Computer Scientists at Worcester Polytechnic Institute Are Developing Tools to Probe the Molecular Basis of Complex Diseases
WORCESTER, Mass., Sept. 27, 2018
WORCESTER, Mass., Sept. 27, 2018 /PRNewswire-PRWeb/ -- A team of computer scientists at Worcester Polytechnic Institute (WPI) has received a two-year, $347,000 award from the National Institutes of Health to develop and evaluate new computational techniques that will provide a better understanding of the genetic and molecular interactions that underpin complex diseases. For example, the tools will help predict the likelihood that specific genetic mutations or patterns of mutations will lead to diabetes, neurological disorders, cancer, and other maladies; the likely outcome of those diseases; and how well those conditions will respond to treatment.
Led by Dmitry Korkin, associate professor of computer science and director of WPI's Bioinformatics and Computational Biology Program, the team will develop tools for sifting through the vast amount of data now being produced by next-generation sequencing techniques about genetic mutations linked to various diseases, as well as the alternative gene products that occur in diseased tissues, to develop a deeper understanding of the complex interactions of genes, RNA molecules, and proteins within cells that ultimately shape the inception and progress of diseases.
"The more we learn about how complex diseases work at the molecular level," Korkin said, "the more we come to appreciate the intricate web of molecular interactions that are key to why one person gets sick, while another with similar mutations does not, or why one person's cancer responds to chemotherapy, while another is unaffected. Studying these complex interaction networks in the laboratory with high-throughput techniques is extremely time consuming and expensive, which is why our understanding of these networks is very limited."
Korkin says existing big data tools are limited in their ability to model complex biological networks and how they change in a disease state. And while the hope is that such tools could one day replace laboratory experiments, or at least help scientists determine which experiments are likely to yield the most useful results, they are not yet up to that task. With the NIH award, Korkin said he hopes to bridge that gap by developing new kinds of computational methods that draw on an area of artificial intelligence known as machine learning.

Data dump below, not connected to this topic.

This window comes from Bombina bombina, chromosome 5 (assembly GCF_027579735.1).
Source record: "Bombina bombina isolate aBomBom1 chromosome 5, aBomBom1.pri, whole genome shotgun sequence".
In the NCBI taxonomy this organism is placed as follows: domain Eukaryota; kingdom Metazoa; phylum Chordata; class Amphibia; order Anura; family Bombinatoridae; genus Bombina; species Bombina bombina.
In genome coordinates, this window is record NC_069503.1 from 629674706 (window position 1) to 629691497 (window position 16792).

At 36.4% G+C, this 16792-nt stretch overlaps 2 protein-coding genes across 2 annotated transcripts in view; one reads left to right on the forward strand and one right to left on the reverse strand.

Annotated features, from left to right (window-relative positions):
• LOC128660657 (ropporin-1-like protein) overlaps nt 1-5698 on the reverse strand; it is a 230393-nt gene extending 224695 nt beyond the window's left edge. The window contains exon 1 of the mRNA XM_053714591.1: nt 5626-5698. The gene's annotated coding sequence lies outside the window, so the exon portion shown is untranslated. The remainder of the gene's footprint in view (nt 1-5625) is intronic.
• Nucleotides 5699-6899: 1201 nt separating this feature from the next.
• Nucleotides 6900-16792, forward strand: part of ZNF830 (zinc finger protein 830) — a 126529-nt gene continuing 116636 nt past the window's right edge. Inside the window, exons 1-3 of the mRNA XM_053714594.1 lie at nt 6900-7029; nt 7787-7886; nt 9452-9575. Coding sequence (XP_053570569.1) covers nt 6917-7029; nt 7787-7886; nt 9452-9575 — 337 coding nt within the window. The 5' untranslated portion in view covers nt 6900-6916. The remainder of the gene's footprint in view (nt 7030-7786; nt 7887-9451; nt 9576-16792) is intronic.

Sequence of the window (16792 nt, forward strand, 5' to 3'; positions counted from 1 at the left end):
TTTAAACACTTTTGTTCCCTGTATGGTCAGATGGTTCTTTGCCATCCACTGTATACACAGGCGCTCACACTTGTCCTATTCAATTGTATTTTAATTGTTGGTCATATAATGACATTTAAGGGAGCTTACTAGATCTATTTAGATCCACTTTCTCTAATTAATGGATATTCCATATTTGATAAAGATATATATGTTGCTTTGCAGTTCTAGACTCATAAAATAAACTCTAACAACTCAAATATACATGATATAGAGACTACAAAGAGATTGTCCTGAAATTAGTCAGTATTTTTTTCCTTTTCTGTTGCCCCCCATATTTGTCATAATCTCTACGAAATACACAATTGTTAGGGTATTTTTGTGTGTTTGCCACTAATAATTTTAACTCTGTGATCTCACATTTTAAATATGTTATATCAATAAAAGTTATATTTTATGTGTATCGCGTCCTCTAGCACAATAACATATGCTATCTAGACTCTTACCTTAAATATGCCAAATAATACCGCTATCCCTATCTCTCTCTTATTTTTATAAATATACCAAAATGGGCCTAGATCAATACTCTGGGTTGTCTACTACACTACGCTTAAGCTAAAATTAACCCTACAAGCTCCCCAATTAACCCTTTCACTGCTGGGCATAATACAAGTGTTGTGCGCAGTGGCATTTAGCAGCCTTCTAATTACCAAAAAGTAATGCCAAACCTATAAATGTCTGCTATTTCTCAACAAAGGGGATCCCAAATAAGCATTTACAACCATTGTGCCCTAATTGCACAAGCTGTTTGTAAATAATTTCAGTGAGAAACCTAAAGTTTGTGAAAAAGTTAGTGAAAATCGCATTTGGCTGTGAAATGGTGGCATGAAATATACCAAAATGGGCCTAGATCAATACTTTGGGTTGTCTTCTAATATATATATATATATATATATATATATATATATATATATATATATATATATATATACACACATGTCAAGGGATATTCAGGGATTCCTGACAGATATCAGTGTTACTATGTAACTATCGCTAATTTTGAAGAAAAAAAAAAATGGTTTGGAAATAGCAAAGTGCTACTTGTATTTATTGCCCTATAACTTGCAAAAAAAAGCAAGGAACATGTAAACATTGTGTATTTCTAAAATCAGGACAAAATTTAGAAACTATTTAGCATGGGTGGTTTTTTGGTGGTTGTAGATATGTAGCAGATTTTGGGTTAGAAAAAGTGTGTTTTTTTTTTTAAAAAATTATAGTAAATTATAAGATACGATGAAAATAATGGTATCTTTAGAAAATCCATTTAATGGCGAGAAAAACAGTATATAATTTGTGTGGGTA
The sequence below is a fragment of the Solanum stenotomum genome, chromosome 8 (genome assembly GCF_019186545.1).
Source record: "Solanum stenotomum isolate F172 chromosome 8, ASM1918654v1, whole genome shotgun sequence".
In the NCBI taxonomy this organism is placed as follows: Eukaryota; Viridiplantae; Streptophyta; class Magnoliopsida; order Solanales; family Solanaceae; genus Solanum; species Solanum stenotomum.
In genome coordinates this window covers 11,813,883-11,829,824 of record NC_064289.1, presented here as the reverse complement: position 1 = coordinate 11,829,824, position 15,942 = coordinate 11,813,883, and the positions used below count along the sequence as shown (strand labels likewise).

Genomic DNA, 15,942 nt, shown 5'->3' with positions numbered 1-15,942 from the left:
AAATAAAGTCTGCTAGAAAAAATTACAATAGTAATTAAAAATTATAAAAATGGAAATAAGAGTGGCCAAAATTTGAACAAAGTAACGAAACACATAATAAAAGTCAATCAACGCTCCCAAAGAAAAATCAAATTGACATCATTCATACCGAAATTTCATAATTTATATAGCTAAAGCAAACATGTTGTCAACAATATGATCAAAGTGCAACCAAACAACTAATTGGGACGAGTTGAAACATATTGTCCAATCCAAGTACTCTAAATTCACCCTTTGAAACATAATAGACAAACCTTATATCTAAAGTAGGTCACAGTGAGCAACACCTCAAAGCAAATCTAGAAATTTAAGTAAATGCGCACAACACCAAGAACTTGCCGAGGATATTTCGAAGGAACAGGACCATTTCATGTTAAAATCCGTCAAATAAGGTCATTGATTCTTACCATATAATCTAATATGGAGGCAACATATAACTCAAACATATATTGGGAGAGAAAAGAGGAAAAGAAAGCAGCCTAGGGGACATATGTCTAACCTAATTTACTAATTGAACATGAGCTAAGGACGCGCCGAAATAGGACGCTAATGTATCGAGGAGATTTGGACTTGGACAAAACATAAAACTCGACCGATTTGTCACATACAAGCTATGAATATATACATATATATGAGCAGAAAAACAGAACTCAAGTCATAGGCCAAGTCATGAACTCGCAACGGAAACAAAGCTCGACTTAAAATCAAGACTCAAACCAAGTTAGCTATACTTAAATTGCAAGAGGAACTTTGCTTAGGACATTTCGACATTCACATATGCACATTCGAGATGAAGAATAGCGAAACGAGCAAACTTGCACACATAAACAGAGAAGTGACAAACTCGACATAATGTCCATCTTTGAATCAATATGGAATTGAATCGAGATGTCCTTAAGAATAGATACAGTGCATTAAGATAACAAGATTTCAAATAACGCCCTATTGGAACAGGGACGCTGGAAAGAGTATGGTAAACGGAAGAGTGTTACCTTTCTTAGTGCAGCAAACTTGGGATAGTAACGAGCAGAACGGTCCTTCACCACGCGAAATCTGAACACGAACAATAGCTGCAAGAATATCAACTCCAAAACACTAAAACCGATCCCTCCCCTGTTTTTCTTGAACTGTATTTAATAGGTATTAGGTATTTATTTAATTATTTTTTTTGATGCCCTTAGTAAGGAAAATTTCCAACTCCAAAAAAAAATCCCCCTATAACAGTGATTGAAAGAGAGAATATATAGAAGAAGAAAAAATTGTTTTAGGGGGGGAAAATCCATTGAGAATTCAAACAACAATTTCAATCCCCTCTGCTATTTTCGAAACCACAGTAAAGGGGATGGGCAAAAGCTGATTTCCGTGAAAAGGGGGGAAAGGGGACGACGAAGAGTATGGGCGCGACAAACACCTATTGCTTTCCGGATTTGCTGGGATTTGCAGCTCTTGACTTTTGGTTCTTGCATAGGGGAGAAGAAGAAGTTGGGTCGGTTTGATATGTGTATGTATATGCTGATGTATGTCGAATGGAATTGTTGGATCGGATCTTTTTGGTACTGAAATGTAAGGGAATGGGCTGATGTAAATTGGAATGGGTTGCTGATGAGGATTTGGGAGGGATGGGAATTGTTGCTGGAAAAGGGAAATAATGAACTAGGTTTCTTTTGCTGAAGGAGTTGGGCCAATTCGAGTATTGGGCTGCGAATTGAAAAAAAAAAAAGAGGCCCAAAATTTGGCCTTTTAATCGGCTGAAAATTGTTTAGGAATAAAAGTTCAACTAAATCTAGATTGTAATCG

He said the goal is to better model the complex web of molecular interactions within cells that begins when genes, which contain the genetic code for making proteins, are transcribed into RNA molecules. RNA, in turn, transfers the genetic information to machinery within the cell that uses it to assemble specific proteins. Finally, the myriad proteins produced within the cell interact in an intricate molecular ballet. In particular, Korkin said his aim is to create algorithms that can predict how this dense web of interactions changes when the genes develop mutations. These insights could help lay the foundation for personalized medicine, in which physicians will have the tools to predict the likely course of a particular disease in individual patients and prescribe individualized treatments.
The tools Korkin and his team are developing reflect a new way of looking at the molecular machinery of diseases, he said. It is now known that many complex diseases are associated with dozens or even hundreds of mutations. Each of these mutations will produce a protein that is different from the one that the normal, non-mutated gene codes for. An emerging model in biology contends that focusing on the interactions between these altered proteins (biologists refer to these interactions as "edges" in the protein network) yields a far more accurate picture of how mutations translate into changes in cellular functions, and will, therefore, provide a better picture of the way in which diseases begin and progress than looking at the mutations alone.
"Rather than talking about genotype, we are now talking more about 'edgotype,'" Korkin says. "We are learning that if we understand just the mutations associated with a disease, we really understand very little about the functions those mutations affect."
In a recent paper in the Journal of Molecular Biology ("Multilayer View of Pathogenic SNVs in Human Interactome through In Silico Edgetic Profiling"), Korkin and his research team describe the first machine learning tools capable of modeling those protein interactions en masse and building a profile of a cell's edgotype. As a case study, the team used the tools to trace the connections between the dozens of genes that are linked to type-2 diabetes and the actual cellular damage that produces the disease's symptoms. They looked systematically at the interactions between the proteins produced by the normal versions of those genes, and then looked to see how those interactions change when the proteins come from mutated genes. The analysis provided a first-of-its kind look at how the mutations ultimately translate to alterations in the way cells and tissues function.